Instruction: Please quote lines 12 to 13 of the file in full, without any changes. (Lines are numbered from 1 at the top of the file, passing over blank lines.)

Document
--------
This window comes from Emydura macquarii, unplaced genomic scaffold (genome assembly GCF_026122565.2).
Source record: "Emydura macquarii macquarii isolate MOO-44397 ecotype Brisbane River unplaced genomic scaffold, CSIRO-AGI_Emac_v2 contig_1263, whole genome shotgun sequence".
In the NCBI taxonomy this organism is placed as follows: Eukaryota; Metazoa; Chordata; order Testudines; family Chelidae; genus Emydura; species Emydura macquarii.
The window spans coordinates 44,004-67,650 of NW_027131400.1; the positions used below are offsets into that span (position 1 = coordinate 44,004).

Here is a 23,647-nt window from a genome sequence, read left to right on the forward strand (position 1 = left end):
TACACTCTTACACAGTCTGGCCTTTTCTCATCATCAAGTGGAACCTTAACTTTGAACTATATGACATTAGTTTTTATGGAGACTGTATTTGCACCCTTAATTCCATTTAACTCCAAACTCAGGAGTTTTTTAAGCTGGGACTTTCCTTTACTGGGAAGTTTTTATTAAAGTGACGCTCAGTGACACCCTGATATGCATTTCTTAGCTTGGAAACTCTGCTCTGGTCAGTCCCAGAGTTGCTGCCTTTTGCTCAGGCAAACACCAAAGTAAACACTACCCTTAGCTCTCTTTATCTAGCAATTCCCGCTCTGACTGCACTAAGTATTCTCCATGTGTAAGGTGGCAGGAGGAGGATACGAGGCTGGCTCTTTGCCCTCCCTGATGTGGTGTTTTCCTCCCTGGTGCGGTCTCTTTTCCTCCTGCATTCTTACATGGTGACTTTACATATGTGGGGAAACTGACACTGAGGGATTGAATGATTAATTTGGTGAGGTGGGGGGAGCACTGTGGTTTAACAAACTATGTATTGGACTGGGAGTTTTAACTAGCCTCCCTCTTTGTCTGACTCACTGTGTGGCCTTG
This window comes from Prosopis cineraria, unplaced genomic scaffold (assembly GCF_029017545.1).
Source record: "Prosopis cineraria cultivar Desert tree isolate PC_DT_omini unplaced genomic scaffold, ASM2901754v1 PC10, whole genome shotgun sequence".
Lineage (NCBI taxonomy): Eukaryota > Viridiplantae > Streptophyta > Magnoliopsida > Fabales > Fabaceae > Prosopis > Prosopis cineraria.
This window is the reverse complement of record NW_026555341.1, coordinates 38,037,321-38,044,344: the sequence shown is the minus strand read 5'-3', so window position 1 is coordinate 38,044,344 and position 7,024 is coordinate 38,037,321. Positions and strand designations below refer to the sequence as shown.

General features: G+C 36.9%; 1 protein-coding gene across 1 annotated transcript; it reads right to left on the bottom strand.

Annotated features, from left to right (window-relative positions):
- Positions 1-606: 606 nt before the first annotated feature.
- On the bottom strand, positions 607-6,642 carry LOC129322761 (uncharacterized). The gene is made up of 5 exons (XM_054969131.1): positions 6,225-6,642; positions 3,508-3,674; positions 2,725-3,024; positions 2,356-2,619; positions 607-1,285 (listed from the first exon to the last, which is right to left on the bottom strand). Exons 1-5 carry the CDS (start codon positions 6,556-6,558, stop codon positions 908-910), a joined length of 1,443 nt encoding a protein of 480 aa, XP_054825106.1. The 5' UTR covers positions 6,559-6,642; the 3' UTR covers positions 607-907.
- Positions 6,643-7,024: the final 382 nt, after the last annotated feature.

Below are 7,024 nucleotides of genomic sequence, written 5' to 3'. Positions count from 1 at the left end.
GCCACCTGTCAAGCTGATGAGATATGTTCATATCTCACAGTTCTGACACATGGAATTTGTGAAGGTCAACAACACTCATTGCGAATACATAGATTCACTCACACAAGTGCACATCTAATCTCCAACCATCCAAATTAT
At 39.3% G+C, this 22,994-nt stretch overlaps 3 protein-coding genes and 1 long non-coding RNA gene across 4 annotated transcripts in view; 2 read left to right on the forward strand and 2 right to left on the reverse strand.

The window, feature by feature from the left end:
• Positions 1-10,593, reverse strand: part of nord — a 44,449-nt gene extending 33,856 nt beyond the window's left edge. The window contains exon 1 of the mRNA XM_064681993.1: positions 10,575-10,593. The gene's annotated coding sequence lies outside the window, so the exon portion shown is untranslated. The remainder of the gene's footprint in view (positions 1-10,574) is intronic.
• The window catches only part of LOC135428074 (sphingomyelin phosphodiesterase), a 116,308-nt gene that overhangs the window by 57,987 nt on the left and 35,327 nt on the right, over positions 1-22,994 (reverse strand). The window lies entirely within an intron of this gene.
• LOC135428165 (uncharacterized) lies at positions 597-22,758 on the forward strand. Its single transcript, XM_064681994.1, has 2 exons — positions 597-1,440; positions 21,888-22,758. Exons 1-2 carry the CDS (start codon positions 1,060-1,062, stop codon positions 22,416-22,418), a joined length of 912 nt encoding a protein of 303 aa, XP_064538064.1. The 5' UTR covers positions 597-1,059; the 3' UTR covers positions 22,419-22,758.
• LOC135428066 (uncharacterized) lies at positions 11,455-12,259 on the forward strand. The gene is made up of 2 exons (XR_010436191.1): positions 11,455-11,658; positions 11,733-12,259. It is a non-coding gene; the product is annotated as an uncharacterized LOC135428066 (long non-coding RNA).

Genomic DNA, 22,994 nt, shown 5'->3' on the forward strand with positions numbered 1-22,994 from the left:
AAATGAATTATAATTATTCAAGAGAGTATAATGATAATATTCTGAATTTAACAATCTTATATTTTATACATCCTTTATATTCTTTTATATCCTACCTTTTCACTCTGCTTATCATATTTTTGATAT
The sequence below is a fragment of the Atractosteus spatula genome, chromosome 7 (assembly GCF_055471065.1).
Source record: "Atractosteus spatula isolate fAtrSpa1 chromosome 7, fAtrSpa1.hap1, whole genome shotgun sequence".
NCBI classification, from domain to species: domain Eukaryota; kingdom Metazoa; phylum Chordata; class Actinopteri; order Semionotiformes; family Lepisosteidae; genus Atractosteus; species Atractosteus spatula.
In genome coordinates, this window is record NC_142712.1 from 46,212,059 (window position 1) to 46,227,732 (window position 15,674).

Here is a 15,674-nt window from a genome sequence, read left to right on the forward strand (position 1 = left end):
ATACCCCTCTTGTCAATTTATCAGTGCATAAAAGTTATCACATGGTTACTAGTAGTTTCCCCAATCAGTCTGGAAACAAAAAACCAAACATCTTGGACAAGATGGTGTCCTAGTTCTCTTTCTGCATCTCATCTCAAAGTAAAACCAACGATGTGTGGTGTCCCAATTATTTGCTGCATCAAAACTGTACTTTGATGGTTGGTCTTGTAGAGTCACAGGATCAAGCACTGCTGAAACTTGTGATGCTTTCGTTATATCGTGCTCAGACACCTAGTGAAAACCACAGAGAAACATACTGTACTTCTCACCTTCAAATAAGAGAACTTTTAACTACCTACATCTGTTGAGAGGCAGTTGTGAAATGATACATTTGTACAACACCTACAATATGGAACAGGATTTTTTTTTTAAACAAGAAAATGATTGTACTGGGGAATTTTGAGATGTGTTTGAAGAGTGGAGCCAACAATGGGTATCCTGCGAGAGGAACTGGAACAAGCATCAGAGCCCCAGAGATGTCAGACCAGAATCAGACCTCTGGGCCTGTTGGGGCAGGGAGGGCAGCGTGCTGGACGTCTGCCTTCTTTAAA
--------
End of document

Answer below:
Annotated features, from left to right (window-relative positions):
- Positions 1-606: 606 nt before the first annotated feature.